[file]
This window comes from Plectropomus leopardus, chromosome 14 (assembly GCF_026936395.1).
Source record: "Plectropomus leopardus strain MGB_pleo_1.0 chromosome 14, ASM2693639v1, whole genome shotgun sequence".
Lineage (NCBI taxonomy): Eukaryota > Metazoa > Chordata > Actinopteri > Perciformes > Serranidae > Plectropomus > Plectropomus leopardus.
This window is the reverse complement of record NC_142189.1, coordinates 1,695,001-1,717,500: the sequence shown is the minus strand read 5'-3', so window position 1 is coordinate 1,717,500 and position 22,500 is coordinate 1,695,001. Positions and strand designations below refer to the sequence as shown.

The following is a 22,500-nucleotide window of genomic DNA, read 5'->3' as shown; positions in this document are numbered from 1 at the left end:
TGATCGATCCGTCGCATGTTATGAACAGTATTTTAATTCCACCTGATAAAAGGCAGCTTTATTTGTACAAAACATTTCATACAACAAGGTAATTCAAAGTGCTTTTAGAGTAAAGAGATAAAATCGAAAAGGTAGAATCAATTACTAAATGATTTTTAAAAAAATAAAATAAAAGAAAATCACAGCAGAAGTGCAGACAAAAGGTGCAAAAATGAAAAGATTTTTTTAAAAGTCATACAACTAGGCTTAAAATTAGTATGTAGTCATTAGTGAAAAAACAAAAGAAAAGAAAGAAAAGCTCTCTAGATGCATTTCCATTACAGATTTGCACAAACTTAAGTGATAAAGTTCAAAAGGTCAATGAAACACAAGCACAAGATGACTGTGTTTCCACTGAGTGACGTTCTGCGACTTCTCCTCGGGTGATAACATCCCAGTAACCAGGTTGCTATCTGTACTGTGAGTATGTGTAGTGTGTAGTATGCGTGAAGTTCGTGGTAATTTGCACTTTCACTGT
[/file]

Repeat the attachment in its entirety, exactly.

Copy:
This window comes from Plectropomus leopardus, chromosome 14 (assembly GCF_026936395.1).
Source record: "Plectropomus leopardus strain MGB_pleo_1.0 chromosome 14, ASM2693639v1, whole genome shotgun sequence".
Lineage (NCBI taxonomy): Eukaryota > Metazoa > Chordata > Actinopteri > Perciformes > Serranidae > Plectropomus > Plectropomus leopardus.
This window is the reverse complement of record NC_142189.1, coordinates 1,695,001-1,717,500: the sequence shown is the minus strand read 5'-3', so window position 1 is coordinate 1,717,500 and position 22,500 is coordinate 1,695,001. Positions and strand designations below refer to the sequence as shown.

The following is a 22,500-nucleotide window of genomic DNA, read 5'->3' as shown; positions in this document are numbered from 1 at the left end:
TGATCGATCCGTCGCATGTTATGAACAGTATTTTAATTCCACCTGATAAAAGGCAGCTTTATTTGTACAAAACATTTCATACAACAAGGTAATTCAAAGTGCTTTTAGAGTAAAGAGATAAAATCGAAAAGGTAGAATCAATTACTAAATGATTTTTAAAAAAATAAAATAAAAGAAAATCACAGCAGAAGTGCAGACAAAAGGTGCAAAAATGAAAAGATTTTTTTAAAAGTCATACAACTAGGCTTAAAATTAGTATGTAGTCATTAGTGAAAAAACAAAAGAAAAGAAAGAAAAGCTCTCTAGATGCATTTCCATTACAGATTTGCACAAACTTAAGTGATAAAGTTCAAAAGGTCAATGAAACACAAGCACAAGATGACTGTGTTTCCACTGAGTGACGTTCTGCGACTTCTCCTCGGGTGATAACATCCCAGTAACCAGGTTGCTATCTGTACTGTGAGTATGTGTAGTGTGTAGTATGCGTGAAGTTCGTGGTAATTTGCACTTTCACTGT